and Allah said "And proclaim the pilgramage among men; they will come to thee on foot and on every kind of camel. Lean on account of Journeys through deep and distant mountain highways" Surah 22 ~ Al Hajj Part 27
It is related that, about this time, a certain Usman Ibn Huwairith, supported by Byzantine gold, made an attempt to convert the territory of Hijaz into a Roman dependency, but the attempt failed instrumentality because of Muhammad (pbuh).
These are nearly all the public acts related by historians in which Muhammad (pbuh) took part in the first fifteen years of his marriage to Khadijah. As for his private life he is described to have been ever helpful to the needy and the helpless. His uncle Abu Talib had fallen into distress through his endeavors to maintain the old position of his family. Muhammad (pbuh), being rather rich at this time by his alliance with Khadijah, tried to discharge part of the debt of gratitude and obligation which he owed to his uncle by undertaking the bringing up and education of his son 'Ali. A year later he adopted Akhil, another of his uncle's sons.
Khadijah bore Muhammad (pbuh) three sons and four daughters. All the males died in childhood, but in loving Ali he found much consolation.
About this time, Muhammad (pbuh) set a good example of kindness, which created a salutary effect upon his people. His wife Khadijah had made him a present of young slave named Zaid Ibn Haritha, who had been brought as a captive to Mecca (Makkah) and sold to Khadijah. When Haritha heard that Muhammad (pbuh) possessed Zaid, he came to Mecca and offered a large sum for his ransom. Where upon Muhammad (pbuh) said: "Let Zaid come here, and if he chooses to go with you, take him without ransom; but if it be his choice to stay with me, why should I not keep him?' Zaid was brought into Muhammad (pbuh)'s presence. He declared that he would stay with his master Muhammad (pbuh), who treated him as if he was his only son. Muhammad (pbuh) no sooner heard this than he took Zaid by the hand and led him to the black stone of Kabah, where he publicly adopted him as his son, to which the father acquiesced and returned home well satisfied. Hence forward Zaid was called the son of Muhammad (pbuh).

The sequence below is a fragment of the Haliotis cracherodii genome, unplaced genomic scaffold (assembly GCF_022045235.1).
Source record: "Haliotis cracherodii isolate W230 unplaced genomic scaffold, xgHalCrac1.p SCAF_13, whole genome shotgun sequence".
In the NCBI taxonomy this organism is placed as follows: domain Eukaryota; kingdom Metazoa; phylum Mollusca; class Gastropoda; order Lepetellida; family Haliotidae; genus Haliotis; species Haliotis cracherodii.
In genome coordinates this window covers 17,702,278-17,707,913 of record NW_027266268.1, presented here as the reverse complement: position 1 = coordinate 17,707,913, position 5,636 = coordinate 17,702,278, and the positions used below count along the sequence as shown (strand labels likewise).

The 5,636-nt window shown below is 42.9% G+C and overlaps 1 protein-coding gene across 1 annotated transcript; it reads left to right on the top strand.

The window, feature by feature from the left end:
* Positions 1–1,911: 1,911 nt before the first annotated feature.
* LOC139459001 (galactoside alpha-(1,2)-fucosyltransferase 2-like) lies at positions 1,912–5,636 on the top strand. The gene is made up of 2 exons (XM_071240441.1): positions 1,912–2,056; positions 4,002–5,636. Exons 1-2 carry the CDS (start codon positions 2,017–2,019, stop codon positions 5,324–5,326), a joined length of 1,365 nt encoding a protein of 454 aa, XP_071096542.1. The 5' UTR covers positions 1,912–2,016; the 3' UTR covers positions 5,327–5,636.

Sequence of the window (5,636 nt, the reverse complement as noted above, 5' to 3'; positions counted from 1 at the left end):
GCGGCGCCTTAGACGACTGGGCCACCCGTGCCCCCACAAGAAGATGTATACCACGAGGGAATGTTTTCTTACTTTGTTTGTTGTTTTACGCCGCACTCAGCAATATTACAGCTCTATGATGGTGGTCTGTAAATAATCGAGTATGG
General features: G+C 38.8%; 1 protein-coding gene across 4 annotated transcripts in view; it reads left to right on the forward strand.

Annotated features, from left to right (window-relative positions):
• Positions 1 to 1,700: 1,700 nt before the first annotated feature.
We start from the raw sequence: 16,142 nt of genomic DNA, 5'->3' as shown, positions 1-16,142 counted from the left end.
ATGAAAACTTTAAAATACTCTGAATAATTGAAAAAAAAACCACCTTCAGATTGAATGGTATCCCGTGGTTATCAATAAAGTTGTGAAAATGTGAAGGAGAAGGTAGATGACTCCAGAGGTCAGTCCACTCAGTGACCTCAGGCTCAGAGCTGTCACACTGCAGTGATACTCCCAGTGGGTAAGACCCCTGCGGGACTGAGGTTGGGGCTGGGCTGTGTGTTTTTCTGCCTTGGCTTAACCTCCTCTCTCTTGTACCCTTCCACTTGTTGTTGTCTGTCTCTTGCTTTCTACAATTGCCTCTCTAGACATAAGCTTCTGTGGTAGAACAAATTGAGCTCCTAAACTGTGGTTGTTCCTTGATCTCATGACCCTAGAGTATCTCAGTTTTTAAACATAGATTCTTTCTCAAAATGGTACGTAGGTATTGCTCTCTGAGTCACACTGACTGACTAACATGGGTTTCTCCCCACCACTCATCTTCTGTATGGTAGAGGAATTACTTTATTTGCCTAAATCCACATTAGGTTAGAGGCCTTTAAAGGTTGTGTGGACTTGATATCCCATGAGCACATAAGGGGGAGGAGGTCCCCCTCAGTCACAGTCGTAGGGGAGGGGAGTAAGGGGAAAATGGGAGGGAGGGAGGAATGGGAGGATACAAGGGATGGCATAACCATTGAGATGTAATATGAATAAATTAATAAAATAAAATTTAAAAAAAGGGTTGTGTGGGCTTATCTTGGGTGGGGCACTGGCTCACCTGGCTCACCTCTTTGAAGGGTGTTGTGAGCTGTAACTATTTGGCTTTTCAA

Muhammad (pbuh) was now approaching his fortieth year, and his mind was ever-engaged in profound contemplation and reflection. Before him lay his country, bleeding and torn by fratricidal wars and intolerable dissension's; his people, sunk in barbarism, addicted to the observation of rites and superstitions. With all their desert virtues, lawless and cruel. His two visits to Syria had opened to him a scene of unutterable moral and social desolation, rival creeds and sects tearing each other to pieces, carrying their hatred to the valleys and deserts of Hijaz, and rending the townships of Arabia with their quarrels and bitterness.
For years after his marriage, Muhammad (pbuh) had been accustomed to secluding himself in a cave in Mount Hira [Picture], a few miles from Mecca (Makkah). To this cave he used to go for prayer and meditation, sometimes alone and sometime with his family. There, he often spent the whole nights in deep thought and profound communion with the Unseen yet All-Knowing Allah of the Universe. It was during one of those retirements and in the still hours of the night, when no human sympathy was near, that an angel came to him to tell him that he was the Messenger of Allah sent to reclaim a fallen people to the knowledge and service of their Lord.
Renowned compilers of authentic traditions of Islam agree on the following account of the first revelations received by the Prophet.
Muhammad (pbuh) would seclude himself in the cave of Mount Hira [Picture] and worship three days and nights. He would, whenever he wished, return to his family in Mecca (Makkah) and then go back again, taking with him the necessities of life. Thus he continued to return to Khadijah from time to time until one day the revelation came down to him and the Angel Gabriel (Jibreel) appeared to him and said: "Read (IQRA)!" But as Muhammad (pbuh) was illiterate, having never received an education in reading or writing, he said to the angel: "I am not a reader." The angel took a hold of him and squeezed him as much as he could bear, and then said again: "Read!" again the Prophet said: "I am not a reader." The Angel again seized the Prophet and squeezed him and said: "Read! In the Name of Your Lord, Who has created (all that exists), has created a man from a clot (a piece of thick coagulated blood). Read! And your Lord is the Most Generous, Who has taught (the writing) by the pen, has taught man that which he knew not." (96:1-4 Quran) .
Then the Prophet repeated the words with a trembling heart.